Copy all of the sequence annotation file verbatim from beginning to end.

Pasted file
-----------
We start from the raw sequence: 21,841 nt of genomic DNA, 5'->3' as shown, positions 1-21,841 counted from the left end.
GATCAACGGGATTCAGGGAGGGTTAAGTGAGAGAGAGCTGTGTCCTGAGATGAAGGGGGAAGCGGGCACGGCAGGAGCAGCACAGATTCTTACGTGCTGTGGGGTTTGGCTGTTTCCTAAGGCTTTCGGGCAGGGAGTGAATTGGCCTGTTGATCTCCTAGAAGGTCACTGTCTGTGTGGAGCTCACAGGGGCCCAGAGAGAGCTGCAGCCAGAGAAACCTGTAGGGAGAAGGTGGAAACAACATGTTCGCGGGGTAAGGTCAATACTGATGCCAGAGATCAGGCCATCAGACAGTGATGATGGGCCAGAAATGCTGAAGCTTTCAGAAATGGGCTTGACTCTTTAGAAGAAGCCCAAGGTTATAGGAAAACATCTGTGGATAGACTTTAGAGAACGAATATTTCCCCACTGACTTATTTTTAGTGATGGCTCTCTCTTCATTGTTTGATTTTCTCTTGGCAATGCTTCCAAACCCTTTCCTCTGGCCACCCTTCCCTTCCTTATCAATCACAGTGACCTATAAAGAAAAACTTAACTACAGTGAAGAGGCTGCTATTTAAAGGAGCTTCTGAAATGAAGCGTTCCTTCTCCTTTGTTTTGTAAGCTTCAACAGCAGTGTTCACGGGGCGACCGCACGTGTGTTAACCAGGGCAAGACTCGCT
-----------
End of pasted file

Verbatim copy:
We start from the raw sequence: 21,841 nt of genomic DNA, 5'->3' as shown, positions 1-21,841 counted from the left end.
GATCAACGGGATTCAGGGAGGGTTAAGTGAGAGAGAGCTGTGTCCTGAGATGAAGGGGGAAGCGGGCACGGCAGGAGCAGCACAGATTCTTACGTGCTGTGGGGTTTGGCTGTTTCCTAAGGCTTTCGGGCAGGGAGTGAATTGGCCTGTTGATCTCCTAGAAGGTCACTGTCTGTGTGGAGCTCACAGGGGCCCAGAGAGAGCTGCAGCCAGAGAAACCTGTAGGGAGAAGGTGGAAACAACATGTTCGCGGGGTAAGGTCAATACTGATGCCAGAGATCAGGCCATCAGACAGTGATGATGGGCCAGAAATGCTGAAGCTTTCAGAAATGGGCTTGACTCTTTAGAAGAAGCCCAAGGTTATAGGAAAACATCTGTGGATAGACTTTAGAGAACGAATATTTCCCCACTGACTTATTTTTAGTGATGGCTCTCTCTTCATTGTTTGATTTTCTCTTGGCAATGCTTCCAAACCCTTTCCTCTGGCCACCCTTCCCTTCCTTATCAATCACAGTGACCTATAAAGAAAAACTTAACTACAGTGAAGAGGCTGCTATTTAAAGGAGCTTCTGAAATGAAGCGTTCCTTCTCCTTTGTTTTGTAAGCTTCAACAGCAGTGTTCACGGGGCGACCGCACGTGTGTTAACCAGGGCAAGACTCGCT